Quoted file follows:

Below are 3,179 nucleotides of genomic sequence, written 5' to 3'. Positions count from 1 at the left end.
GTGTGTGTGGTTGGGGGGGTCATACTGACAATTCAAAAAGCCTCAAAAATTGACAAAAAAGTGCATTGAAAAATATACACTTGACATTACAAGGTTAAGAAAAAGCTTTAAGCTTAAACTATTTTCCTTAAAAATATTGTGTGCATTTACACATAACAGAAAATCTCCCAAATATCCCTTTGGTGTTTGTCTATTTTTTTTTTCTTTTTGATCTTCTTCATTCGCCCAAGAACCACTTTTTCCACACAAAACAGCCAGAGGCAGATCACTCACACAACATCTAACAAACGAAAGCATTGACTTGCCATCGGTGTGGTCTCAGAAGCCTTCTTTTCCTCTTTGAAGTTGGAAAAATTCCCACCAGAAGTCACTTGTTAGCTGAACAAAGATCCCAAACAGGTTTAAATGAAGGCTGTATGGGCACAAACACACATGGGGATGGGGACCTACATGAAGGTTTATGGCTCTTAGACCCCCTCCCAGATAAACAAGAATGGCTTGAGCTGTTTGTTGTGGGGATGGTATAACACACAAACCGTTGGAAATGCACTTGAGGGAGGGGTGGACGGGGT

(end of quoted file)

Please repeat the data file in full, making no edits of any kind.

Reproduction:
Below are 3,179 nucleotides of genomic sequence, written 5' to 3'. Positions count from 1 at the left end.
GTGTGTGTGGTTGGGGGGGTCATACTGACAATTCAAAAAGCCTCAAAAATTGACAAAAAAGTGCATTGAAAAATATACACTTGACATTACAAGGTTAAGAAAAAGCTTTAAGCTTAAACTATTTTCCTTAAAAATATTGTGTGCATTTACACATAACAGAAAATCTCCCAAATATCCCTTTGGTGTTTGTCTATTTTTTTTTTCTTTTTGATCTTCTTCATTCGCCCAAGAACCACTTTTTCCACACAAAACAGCCAGAGGCAGATCACTCACACAACATCTAACAAACGAAAGCATTGACTTGCCATCGGTGTGGTCTCAGAAGCCTTCTTTTCCTCTTTGAAGTTGGAAAAATTCCCACCAGAAGTCACTTGTTAGCTGAACAAAGATCCCAAACAGGTTTAAATGAAGGCTGTATGGGCACAAACACACATGGGGATGGGGACCTACATGAAGGTTTATGGCTCTTAGACCCCCTCCCAGATAAACAAGAATGGCTTGAGCTGTTTGTTGTGGGGATGGTATAACACACAAACCGTTGGAAATGCACTTGAGGGAGGGGTGGACGGGGT